“This always happens,” Sandy says then. He gets the routine: “‘Oh, I’m a white girl and I moved to New York and I’m having a great time and oh, I have a fixed-gear bike and I’m going to date a black guy and we’re going to go to a dangerous part of town,’” he characterizes. “All that bullshit, I know that. I’ve seen it happen a million times.” It’s the Coles Notes shortlist of grievances directed to the young, hipster world of the 21st century – and it’s sometimes accurate – but again, it lacks depth. And, again, Dunham doesn’t give Sandy much firepower. Rather than combat Hannah’s political arguments with those of his own, Sandy gets personal. Why? In any case, Hannah defends herself by proposing Sandy is equally guilty of “fetishizing” and thinking of Caucasian girls “as one big, white blobby mass with stupid ideas.” Maybe that’s true, but knowing what we do about Hannah’s apparent tendency to get into things for the benefit of the story, we’re inclined to believe her defence is slightly hollow one.

Hannah’s relationship with Adam becomes even more complicated, too. Late at night, Adam lets himself into Hannah’s apartment and though impressed by her commitment to the separation she’d proposed, he says he’s still compelled by the fact that he is “a man living my man life” and his desire for her could not be repressed. To quit his pursuit of her, he says, “would be to shirk my self respect and abandon my own manhood.” Whatever any of that means. What he doesn’t know is after he came in, Hannah dialed 911 and hung up. The police show up anyway, and thanks to Adam’s outstanding parking tickets and summons for public urination, cart him off to a cell for the night. And once again Hannah watches Adam be carted away by emergency services.

How do you know when to stop looking?

Both of these nighttime relationship fractures are presented in contrast to the shining daylight of the sky-high apartment Thomas-John and Jessa now share. T-J is even more a buffoon than when we last saw him – another stupid man in Hannah’s Dumb Boy Universe. He calls her “Danna” and describes his surroundings as his “paradise with his little paradise wife.” Jessa agrees. “I’ve never been this well in my life,” she tells Hannah over a blanket of new dogs. Does she care about T-J’s political ideology, or anything else for that matter? Doesn’t seem like it. “This is what it’s like when the hunt is over,” Jessa says, dreamily.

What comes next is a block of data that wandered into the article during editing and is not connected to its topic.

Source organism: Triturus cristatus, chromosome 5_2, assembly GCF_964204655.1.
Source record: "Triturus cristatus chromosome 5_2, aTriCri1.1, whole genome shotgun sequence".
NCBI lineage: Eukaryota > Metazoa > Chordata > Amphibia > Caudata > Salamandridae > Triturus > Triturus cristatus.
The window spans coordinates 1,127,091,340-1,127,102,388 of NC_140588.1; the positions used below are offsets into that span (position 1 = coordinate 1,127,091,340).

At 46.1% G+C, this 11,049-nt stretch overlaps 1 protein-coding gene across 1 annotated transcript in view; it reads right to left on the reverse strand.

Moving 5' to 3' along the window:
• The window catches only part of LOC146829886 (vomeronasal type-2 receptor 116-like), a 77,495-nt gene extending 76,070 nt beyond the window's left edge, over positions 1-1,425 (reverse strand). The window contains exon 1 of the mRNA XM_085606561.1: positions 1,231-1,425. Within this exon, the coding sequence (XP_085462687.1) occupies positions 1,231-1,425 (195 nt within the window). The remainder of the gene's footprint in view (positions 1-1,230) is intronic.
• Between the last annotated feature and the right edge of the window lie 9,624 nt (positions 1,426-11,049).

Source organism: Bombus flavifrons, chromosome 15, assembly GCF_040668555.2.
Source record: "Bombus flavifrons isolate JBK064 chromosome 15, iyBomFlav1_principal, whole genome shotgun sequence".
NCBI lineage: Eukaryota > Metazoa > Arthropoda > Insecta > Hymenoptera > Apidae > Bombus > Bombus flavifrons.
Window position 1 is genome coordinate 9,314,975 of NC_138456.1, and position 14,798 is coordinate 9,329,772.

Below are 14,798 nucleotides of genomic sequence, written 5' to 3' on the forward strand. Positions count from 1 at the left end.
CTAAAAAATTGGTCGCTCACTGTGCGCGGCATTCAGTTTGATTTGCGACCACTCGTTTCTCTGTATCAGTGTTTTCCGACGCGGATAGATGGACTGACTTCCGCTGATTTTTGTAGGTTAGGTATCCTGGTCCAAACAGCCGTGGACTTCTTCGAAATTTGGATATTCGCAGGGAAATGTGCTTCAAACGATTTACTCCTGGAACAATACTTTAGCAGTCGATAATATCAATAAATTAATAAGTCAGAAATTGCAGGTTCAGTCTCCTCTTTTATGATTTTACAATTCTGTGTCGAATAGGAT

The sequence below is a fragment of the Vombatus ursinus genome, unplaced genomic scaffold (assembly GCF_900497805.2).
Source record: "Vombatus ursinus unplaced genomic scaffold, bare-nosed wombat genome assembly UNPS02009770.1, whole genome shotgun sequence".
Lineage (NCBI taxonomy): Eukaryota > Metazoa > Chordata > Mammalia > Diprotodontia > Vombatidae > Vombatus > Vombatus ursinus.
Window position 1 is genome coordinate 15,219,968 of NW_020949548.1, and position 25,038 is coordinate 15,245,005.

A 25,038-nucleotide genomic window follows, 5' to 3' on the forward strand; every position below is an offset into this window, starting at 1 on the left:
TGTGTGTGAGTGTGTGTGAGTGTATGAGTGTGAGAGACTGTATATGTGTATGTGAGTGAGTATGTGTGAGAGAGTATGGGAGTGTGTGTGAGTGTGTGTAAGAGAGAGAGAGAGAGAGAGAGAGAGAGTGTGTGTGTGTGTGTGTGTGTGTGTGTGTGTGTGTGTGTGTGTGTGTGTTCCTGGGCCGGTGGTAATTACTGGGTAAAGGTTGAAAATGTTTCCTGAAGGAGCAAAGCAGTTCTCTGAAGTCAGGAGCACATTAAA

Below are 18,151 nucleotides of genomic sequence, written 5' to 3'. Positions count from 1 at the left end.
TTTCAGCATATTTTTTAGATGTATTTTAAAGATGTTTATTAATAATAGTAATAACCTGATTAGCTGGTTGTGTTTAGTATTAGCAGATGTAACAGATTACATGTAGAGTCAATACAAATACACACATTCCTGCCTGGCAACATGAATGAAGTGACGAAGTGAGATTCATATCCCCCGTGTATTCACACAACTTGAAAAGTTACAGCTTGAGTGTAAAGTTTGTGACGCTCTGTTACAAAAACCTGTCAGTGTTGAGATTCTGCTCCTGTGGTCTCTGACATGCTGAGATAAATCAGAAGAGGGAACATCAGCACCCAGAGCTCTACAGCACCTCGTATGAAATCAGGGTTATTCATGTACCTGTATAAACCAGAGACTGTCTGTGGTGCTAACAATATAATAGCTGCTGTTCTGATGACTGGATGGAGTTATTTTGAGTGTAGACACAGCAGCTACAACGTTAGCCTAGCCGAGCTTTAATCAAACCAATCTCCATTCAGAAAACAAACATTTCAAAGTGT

Which takes us to Marnie, who seems destined to hunt forever. She’s left dejected after a Anna Wintour-like tea-sipper rejects her application for a new gallery job, saying she doesn’t see Marnie “in the art world.” Marnie begs to know where she might fit. (If only someone would just tell her.) “I don’t know,” the Wintour stand-in replies. Marnie retreats to her and Shoshanna’s apartment to find Shosh in bed with Ray, discussing what it might be like to bathe a pig and other topics that seem to only make sense when Shoshanna says them. They offer her little serious sympathy, and Ray sarcastically marvels at Marnie’s bachelor’s degree. Unsurprisingly, nobody questions his tone.

With Shosh’s help, Marnie ends up taking a position as a hostess, which she describes as the “perfect job.” As she lists the job’s attributes, things get depressing – and only partly because we pity her valiant (misguided, self-deluding?) attempts to put a bright spin on it. More so, it’s because she points out the job’s flexibility – which might allow her to pursue other things – and the fact she can practise her interpersonal skills. In tone and execution, it feels as if she’s reading from the job posting itself. This is Marnie’s main flaw: She wants the world to summarize itself like a curriculum vitae, as if it’s all just a bundle of active key phrases some teacher once recited to her from some tired workbook in high school. Hannah and Charlie are victims of this view of life. And Marnie will be, too, if she’s not careful.